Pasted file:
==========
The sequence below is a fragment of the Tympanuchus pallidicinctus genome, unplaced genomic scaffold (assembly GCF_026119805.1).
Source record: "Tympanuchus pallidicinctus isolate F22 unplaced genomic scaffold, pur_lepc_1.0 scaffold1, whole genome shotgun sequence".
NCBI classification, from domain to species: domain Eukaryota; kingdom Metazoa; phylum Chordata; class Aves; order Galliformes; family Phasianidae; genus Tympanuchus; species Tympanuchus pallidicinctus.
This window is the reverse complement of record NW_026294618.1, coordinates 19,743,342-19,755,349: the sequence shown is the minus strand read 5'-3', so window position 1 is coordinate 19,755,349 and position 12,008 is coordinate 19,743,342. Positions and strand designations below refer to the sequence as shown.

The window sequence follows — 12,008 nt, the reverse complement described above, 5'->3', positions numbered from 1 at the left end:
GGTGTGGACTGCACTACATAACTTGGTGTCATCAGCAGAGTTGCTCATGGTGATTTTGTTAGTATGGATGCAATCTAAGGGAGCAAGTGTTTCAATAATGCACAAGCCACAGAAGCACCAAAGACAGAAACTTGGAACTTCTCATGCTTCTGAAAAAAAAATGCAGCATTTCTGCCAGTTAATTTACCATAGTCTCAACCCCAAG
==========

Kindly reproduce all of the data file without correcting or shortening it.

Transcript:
The sequence below is a fragment of the Tympanuchus pallidicinctus genome, unplaced genomic scaffold (assembly GCF_026119805.1).
Source record: "Tympanuchus pallidicinctus isolate F22 unplaced genomic scaffold, pur_lepc_1.0 scaffold1, whole genome shotgun sequence".
NCBI classification, from domain to species: domain Eukaryota; kingdom Metazoa; phylum Chordata; class Aves; order Galliformes; family Phasianidae; genus Tympanuchus; species Tympanuchus pallidicinctus.
This window is the reverse complement of record NW_026294618.1, coordinates 19,743,342-19,755,349: the sequence shown is the minus strand read 5'-3', so window position 1 is coordinate 19,755,349 and position 12,008 is coordinate 19,743,342. Positions and strand designations below refer to the sequence as shown.

The window sequence follows — 12,008 nt, the reverse complement described above, 5'->3', positions numbered from 1 at the left end:
GGTGTGGACTGCACTACATAACTTGGTGTCATCAGCAGAGTTGCTCATGGTGATTTTGTTAGTATGGATGCAATCTAAGGGAGCAAGTGTTTCAATAATGCACAAGCCACAGAAGCACCAAAGACAGAAACTTGGAACTTCTCATGCTTCTGAAAAAAAAATGCAGCATTTCTGCCAGTTAATTTACCATAGTCTCAACCCCAAG